Secured loan distress
Secured loan complaints increased by 2% year-on-year from 1,130 to 1,147. Here FOS outlines an instance where a lack of thorough affordability checks left a person with serious mental illness in debt distress.
Ms T told us that her brother, Mr T, had been taken into care because of serious mental illness. She’d discovered he’d fallen into serious arrears on a £40,000 secured loan.
Ms T explained that she’d seen her brother’s application form and believed there were serious mistakes. She’d complained to his bank that they shouldn’t have lent him the money. But the bank had told her they’d had no reason to doubt the information Mr T had provided – and had fast-tracked his application because of the low “loan-to-value” ratio.
We found the bank had missed a number of opportunities to make sure they were doing the right thing by Mr T.
He’d told them he had a “guaranteed” income of £12,000 a year from a pension, but the bank hadn’t asked for evidence. Mr T had also said he didn’t pay council tax, which the bank hadn’t questioned. The driving licence he’d shown had expired, and had only been valid for 12 months in the first place.
In our view, all these things should have alerted the bank to the fact they needed more information. And if they’d asked for even some of it, we thought they’d have realised the loan might be unaffordable for Mr T.
The bank agreed that fast-tracking his application hadn’t been the right option and said they’d write off the outstanding debt.
Age assessments and mortgages
Complaints about mortgages fell by 8% year on year to 10,428, FOS reported. The ombudsman said it has seen improvements in the way lenders treated older borrowers, but more can still be done.
Simon Pugh, ombudsman manager, explained: “Age can be an important factor in designing and pricing financial products and services – and age discrimination isn’t necessarily unlawful in this sector. But if a business is considering a customer’s age when assessing risk, they need to make sure they’re only using information that’s relevant to assessing the risk.
“This year we’ve continued to see complaints where – apparently because of their age – people have experienced difficulties with their mortgages. But we’ve seen a growing willingness on the part of lenders to work flexibly around age limits. I hope that’s partly a result of the ongoing conversations we’ve had with lenders, highlighting situations where strict lending policies might lead to unfair outcomes for certain customers.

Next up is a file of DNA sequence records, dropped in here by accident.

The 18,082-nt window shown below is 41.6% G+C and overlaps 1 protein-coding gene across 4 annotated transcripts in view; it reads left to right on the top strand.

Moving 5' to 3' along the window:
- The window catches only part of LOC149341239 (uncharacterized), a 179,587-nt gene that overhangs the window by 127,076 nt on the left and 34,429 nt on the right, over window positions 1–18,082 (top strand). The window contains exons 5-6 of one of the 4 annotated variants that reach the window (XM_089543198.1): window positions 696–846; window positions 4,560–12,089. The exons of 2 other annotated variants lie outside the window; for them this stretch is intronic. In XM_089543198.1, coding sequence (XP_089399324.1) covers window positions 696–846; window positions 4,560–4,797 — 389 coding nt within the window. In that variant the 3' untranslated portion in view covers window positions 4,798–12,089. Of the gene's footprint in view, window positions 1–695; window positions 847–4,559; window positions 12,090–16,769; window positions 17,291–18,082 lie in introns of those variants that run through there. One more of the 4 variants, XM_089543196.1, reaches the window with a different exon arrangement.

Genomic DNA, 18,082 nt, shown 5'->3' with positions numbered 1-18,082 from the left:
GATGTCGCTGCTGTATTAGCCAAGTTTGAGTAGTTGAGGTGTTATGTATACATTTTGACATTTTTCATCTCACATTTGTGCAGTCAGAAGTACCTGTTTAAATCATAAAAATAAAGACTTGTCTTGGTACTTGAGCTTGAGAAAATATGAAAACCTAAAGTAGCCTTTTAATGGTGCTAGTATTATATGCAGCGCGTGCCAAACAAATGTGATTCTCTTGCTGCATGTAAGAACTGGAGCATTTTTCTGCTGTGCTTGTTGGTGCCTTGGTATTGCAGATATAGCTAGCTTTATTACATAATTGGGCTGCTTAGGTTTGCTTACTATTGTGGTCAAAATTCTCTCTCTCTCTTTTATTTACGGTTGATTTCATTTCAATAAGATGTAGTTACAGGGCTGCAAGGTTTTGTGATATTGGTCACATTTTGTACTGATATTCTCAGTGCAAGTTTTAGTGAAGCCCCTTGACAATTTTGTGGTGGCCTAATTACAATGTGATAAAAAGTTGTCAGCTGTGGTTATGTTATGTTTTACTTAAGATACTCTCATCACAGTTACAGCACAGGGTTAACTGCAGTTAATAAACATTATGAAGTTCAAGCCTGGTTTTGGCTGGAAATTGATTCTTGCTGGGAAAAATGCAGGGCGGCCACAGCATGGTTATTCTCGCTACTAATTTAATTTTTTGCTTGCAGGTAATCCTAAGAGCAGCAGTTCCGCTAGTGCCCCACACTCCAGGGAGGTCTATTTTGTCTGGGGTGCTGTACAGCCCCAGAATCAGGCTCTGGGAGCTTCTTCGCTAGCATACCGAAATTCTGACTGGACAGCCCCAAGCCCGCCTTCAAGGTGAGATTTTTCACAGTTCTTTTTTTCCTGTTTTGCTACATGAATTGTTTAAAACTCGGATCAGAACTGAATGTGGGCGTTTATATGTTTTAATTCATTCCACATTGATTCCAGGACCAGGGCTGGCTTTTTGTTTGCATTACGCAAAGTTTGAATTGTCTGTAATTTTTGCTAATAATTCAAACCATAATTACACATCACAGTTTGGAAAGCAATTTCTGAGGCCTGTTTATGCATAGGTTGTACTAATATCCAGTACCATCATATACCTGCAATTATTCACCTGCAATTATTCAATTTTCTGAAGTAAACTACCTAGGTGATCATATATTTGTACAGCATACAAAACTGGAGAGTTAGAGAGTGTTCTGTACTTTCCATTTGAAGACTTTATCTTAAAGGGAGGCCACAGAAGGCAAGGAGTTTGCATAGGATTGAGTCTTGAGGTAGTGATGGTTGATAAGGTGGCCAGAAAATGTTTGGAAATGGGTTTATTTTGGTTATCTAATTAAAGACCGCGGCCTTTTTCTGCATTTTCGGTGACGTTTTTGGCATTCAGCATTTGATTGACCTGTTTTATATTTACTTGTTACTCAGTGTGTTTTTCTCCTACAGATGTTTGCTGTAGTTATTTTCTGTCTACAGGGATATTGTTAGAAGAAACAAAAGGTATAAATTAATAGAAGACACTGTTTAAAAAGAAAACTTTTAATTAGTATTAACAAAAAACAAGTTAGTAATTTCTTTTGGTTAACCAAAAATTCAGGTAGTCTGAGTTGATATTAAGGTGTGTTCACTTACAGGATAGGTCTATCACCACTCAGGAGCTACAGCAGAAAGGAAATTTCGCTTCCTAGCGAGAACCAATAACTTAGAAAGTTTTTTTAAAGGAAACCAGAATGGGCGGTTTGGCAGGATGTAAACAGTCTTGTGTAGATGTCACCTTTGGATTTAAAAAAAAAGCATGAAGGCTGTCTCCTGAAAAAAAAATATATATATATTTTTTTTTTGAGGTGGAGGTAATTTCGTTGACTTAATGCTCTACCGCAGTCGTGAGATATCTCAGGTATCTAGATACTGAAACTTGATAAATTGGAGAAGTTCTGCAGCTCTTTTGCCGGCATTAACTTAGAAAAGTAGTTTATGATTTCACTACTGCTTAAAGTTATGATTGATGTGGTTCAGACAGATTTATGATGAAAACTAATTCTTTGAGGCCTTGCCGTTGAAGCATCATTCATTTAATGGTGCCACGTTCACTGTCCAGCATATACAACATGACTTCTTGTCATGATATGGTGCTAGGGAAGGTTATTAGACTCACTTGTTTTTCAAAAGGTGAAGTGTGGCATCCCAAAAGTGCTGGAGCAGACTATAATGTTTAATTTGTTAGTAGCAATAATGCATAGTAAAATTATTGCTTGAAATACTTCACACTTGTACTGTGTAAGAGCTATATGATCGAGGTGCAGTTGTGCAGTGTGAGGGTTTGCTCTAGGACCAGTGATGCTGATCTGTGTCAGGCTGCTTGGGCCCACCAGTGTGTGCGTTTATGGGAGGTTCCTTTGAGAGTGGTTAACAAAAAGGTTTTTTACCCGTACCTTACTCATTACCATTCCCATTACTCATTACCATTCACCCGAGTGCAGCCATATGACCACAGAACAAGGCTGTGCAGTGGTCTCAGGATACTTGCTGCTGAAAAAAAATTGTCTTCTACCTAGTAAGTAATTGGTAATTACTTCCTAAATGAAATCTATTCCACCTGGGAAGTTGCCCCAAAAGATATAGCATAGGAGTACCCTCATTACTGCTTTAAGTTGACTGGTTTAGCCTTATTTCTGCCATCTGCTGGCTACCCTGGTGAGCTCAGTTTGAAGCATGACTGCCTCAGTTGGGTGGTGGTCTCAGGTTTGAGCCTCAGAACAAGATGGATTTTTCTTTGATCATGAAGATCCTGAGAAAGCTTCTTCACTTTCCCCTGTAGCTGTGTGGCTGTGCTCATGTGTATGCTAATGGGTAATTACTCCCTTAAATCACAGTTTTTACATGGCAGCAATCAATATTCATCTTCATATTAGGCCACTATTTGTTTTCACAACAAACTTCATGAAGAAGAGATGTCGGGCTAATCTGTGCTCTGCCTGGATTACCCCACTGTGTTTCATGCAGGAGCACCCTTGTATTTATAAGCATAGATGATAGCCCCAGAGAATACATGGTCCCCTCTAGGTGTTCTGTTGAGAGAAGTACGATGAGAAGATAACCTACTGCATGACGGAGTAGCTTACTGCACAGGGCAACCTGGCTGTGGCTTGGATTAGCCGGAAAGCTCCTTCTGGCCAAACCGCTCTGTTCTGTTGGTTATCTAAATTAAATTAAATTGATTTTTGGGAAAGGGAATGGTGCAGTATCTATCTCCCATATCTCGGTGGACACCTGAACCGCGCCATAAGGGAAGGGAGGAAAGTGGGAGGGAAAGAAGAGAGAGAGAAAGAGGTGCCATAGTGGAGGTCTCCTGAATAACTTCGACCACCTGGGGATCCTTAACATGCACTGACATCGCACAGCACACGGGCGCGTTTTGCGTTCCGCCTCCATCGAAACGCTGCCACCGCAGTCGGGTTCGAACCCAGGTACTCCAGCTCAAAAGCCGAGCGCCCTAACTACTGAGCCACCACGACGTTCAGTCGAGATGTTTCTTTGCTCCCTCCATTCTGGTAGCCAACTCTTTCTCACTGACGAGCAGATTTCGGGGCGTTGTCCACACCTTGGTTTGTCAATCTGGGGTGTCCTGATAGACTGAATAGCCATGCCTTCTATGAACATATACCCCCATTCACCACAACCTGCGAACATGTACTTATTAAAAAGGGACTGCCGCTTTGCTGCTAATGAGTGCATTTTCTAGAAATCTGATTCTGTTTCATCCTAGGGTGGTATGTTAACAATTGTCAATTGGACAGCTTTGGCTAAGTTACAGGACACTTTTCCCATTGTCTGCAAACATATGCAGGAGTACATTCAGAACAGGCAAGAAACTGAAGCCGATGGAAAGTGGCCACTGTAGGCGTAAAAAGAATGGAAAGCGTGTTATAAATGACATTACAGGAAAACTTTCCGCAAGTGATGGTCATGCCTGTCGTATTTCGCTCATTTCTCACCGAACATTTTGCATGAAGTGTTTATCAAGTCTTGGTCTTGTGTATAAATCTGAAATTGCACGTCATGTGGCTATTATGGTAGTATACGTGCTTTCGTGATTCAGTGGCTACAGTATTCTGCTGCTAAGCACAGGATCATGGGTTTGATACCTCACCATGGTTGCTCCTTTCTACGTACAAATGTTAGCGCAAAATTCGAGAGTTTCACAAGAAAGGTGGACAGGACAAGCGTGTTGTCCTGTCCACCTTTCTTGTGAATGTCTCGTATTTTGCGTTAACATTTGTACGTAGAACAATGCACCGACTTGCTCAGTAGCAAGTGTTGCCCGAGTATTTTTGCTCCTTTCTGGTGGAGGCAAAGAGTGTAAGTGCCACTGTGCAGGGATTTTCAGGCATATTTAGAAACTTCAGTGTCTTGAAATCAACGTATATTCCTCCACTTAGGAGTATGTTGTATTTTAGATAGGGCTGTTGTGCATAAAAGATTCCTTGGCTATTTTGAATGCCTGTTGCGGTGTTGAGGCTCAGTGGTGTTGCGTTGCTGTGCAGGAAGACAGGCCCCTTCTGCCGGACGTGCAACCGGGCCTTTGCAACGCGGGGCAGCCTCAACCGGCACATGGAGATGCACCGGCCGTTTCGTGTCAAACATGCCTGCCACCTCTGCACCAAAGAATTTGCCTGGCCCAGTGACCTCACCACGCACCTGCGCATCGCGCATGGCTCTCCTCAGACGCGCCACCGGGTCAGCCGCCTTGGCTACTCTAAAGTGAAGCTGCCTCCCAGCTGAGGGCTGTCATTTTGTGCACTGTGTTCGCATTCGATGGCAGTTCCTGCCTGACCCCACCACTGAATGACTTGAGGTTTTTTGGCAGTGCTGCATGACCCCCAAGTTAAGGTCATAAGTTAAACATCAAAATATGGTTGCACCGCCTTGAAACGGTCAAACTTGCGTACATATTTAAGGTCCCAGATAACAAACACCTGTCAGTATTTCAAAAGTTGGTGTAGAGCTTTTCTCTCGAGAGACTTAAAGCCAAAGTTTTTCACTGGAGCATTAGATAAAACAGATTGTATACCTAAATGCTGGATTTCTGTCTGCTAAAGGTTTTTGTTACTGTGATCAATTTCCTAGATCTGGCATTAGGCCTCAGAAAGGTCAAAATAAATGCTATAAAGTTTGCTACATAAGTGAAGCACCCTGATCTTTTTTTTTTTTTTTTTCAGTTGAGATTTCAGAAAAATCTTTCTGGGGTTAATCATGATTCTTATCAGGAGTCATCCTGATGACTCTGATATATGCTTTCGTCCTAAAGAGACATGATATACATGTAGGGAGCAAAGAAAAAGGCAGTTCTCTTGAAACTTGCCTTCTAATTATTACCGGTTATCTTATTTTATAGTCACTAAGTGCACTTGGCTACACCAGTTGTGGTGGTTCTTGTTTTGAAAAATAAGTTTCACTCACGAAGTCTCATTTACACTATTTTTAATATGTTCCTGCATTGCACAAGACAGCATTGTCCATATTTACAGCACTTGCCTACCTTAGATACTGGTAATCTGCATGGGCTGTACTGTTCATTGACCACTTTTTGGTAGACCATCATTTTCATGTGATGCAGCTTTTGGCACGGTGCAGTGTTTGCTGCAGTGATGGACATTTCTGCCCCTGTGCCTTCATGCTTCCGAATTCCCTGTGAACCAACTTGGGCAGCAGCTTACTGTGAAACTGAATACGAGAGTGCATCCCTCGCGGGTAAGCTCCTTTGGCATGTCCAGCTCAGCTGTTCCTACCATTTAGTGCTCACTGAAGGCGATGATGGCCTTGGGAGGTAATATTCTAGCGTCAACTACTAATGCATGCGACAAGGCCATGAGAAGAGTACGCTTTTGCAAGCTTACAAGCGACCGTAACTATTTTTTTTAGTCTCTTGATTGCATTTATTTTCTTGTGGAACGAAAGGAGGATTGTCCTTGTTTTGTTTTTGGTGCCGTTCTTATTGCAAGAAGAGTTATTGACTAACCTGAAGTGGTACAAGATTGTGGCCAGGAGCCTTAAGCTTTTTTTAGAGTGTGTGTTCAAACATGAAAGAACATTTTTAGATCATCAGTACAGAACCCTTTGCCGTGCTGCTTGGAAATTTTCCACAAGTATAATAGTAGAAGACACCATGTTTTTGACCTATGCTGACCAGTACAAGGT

“There’s still work to do though. And I’d say, on the whole, it’s communication where lenders are sometimes falling down. This year we’ve continued to hear from people who simply don’t understand why a lender has refused their mortgage application.
“Of course, lenders might not want to share information that’s commercially sensitive. But our experience suggests that the more open the conversations that happen early on, the less chance there is of complaints being escalated.”
Payday loan frustration
Customers frustrated at the way they have been treated by payday loan companies have turned to the ombudsman for help in their thousands. The annual review for 2016/2017 showed 10,529 new complaints had reached the ombudsman about payday loans, compared to 3,216 the year before.
Richard Thompson, principal ombudsman and quality director, gave an example of behaviour which it ruled did not put the customer at the heart of its decision to lend money.
He said: “Mrs L phoned us, saying she didn’t know how to begin to sort things out. She’d initially borrowed £300 from a payday lender, but was now in thousands of pounds of debt. We could see from Mrs L’s bank statements that during the term of her £300 loan, she’d taken out four more loans with other payday lenders, and was still significantly overdrawn.
“On the same day as paying off the £300 loan, she’d borrowed a further £500 from the original lender. The payday lender told us they’d carried out an affordability assessment. But there was no record that they’d taken details of Mrs L’s expenditure at the time.
“We thought the lender should have done more, especially given Mrs L was applying to borrow around a third of her monthly income. If they’d carried out more thorough checks, it would have been clear that she was heavily dependent on payday lending to get by.
“We decided the payday lender shouldn’t have given Mrs L the second loan. So, we told them to refund all the interest and charges they’d applied to it, adding interest – and to work out a fair and affordable way for Mrs L to pay back what she owed.
“We also told the lender to make sure there was no adverse information on Mrs L’s credit file relating to the loan they shouldn’t have given her. We helped Mrs L get in touch with a free debt charity to help her take control of her wider debt.”
Read FOS’ full report.